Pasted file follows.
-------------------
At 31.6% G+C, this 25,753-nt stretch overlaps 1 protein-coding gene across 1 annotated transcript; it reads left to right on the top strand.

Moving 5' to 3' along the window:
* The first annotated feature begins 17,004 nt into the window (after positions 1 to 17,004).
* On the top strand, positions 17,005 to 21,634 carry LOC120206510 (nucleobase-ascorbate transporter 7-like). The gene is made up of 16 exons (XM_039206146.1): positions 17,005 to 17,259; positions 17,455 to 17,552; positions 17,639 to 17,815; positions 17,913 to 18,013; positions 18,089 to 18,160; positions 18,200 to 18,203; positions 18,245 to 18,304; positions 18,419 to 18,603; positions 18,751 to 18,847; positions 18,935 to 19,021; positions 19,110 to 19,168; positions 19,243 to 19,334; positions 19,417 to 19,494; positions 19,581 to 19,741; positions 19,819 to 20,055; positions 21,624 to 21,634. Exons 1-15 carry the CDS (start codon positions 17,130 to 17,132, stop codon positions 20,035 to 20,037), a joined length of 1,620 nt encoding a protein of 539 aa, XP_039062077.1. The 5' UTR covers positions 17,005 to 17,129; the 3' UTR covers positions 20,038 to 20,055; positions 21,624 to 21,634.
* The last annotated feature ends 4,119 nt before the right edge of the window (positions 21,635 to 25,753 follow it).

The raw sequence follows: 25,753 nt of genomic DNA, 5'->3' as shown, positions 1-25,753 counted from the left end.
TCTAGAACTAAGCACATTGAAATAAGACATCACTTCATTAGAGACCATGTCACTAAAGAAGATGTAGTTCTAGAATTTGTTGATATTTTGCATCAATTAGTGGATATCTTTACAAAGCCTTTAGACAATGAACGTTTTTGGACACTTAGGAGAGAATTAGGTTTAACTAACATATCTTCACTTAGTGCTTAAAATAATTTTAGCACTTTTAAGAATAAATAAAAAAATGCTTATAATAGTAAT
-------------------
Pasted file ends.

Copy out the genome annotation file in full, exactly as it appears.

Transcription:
At 31.6% G+C, this 25,753-nt stretch overlaps 1 protein-coding gene across 1 annotated transcript; it reads left to right on the top strand.

Moving 5' to 3' along the window:
* The first annotated feature begins 17,004 nt into the window (after positions 1 to 17,004).
* On the top strand, positions 17,005 to 21,634 carry LOC120206510 (nucleobase-ascorbate transporter 7-like). The gene is made up of 16 exons (XM_039206146.1): positions 17,005 to 17,259; positions 17,455 to 17,552; positions 17,639 to 17,815; positions 17,913 to 18,013; positions 18,089 to 18,160; positions 18,200 to 18,203; positions 18,245 to 18,304; positions 18,419 to 18,603; positions 18,751 to 18,847; positions 18,935 to 19,021; positions 19,110 to 19,168; positions 19,243 to 19,334; positions 19,417 to 19,494; positions 19,581 to 19,741; positions 19,819 to 20,055; positions 21,624 to 21,634. Exons 1-15 carry the CDS (start codon positions 17,130 to 17,132, stop codon positions 20,035 to 20,037), a joined length of 1,620 nt encoding a protein of 539 aa, XP_039062077.1. The 5' UTR covers positions 17,005 to 17,129; the 3' UTR covers positions 20,038 to 20,055; positions 21,624 to 21,634.
* The last annotated feature ends 4,119 nt before the right edge of the window (positions 21,635 to 25,753 follow it).

The raw sequence follows: 25,753 nt of genomic DNA, 5'->3' as shown, positions 1-25,753 counted from the left end.
TCTAGAACTAAGCACATTGAAATAAGACATCACTTCATTAGAGACCATGTCACTAAAGAAGATGTAGTTCTAGAATTTGTTGATATTTTGCATCAATTAGTGGATATCTTTACAAAGCCTTTAGACAATGAACGTTTTTGGACACTTAGGAGAGAATTAGGTTTAACTAACATATCTTCACTTAGTGCTTAAAATAATTTTAGCACTTTTAAGAATAAATAAAAAAATGCTTATAATAGTAAT